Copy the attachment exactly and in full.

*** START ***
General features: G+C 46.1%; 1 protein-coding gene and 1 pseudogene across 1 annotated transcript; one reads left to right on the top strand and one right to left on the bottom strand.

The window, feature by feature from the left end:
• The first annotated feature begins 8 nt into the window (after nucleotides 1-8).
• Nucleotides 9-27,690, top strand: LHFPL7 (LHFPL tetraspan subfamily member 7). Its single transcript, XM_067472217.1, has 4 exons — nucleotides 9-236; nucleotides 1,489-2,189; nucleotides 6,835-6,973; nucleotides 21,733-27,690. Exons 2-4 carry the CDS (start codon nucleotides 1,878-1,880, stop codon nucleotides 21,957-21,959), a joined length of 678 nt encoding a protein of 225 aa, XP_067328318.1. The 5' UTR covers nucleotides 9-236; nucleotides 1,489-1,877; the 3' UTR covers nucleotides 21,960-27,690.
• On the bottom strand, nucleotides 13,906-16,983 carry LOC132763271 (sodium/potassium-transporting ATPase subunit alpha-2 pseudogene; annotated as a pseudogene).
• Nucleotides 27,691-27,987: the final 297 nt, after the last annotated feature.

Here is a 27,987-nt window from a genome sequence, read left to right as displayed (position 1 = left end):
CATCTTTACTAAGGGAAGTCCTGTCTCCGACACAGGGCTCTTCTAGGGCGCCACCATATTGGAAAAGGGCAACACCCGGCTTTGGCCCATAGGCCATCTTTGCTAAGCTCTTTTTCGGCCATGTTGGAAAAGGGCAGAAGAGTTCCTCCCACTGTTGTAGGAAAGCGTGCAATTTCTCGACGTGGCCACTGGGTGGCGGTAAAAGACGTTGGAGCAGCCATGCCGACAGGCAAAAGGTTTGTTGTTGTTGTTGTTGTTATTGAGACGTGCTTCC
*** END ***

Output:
General features: G+C 46.1%; 1 protein-coding gene and 1 pseudogene across 1 annotated transcript; one reads left to right on the top strand and one right to left on the bottom strand.

The window, feature by feature from the left end:
• The first annotated feature begins 8 nt into the window (after nucleotides 1-8).
• Nucleotides 9-27,690, top strand: LHFPL7 (LHFPL tetraspan subfamily member 7). Its single transcript, XM_067472217.1, has 4 exons — nucleotides 9-236; nucleotides 1,489-2,189; nucleotides 6,835-6,973; nucleotides 21,733-27,690. Exons 2-4 carry the CDS (start codon nucleotides 1,878-1,880, stop codon nucleotides 21,957-21,959), a joined length of 678 nt encoding a protein of 225 aa, XP_067328318.1. The 5' UTR covers nucleotides 9-236; nucleotides 1,489-1,877; the 3' UTR covers nucleotides 21,960-27,690.
• On the bottom strand, nucleotides 13,906-16,983 carry LOC132763271 (sodium/potassium-transporting ATPase subunit alpha-2 pseudogene; annotated as a pseudogene).
• Nucleotides 27,691-27,987: the final 297 nt, after the last annotated feature.

Here is a 27,987-nt window from a genome sequence, read left to right as displayed (position 1 = left end):
CATCTTTACTAAGGGAAGTCCTGTCTCCGACACAGGGCTCTTCTAGGGCGCCACCATATTGGAAAAGGGCAACACCCGGCTTTGGCCCATAGGCCATCTTTGCTAAGCTCTTTTTCGGCCATGTTGGAAAAGGGCAGAAGAGTTCCTCCCACTGTTGTAGGAAAGCGTGCAATTTCTCGACGTGGCCACTGGGTGGCGGTAAAAGACGTTGGAGCAGCCATGCCGACAGGCAAAAGGTTTGTTGTTGTTGTTGTTGTTATTGAGACGTGCTTCC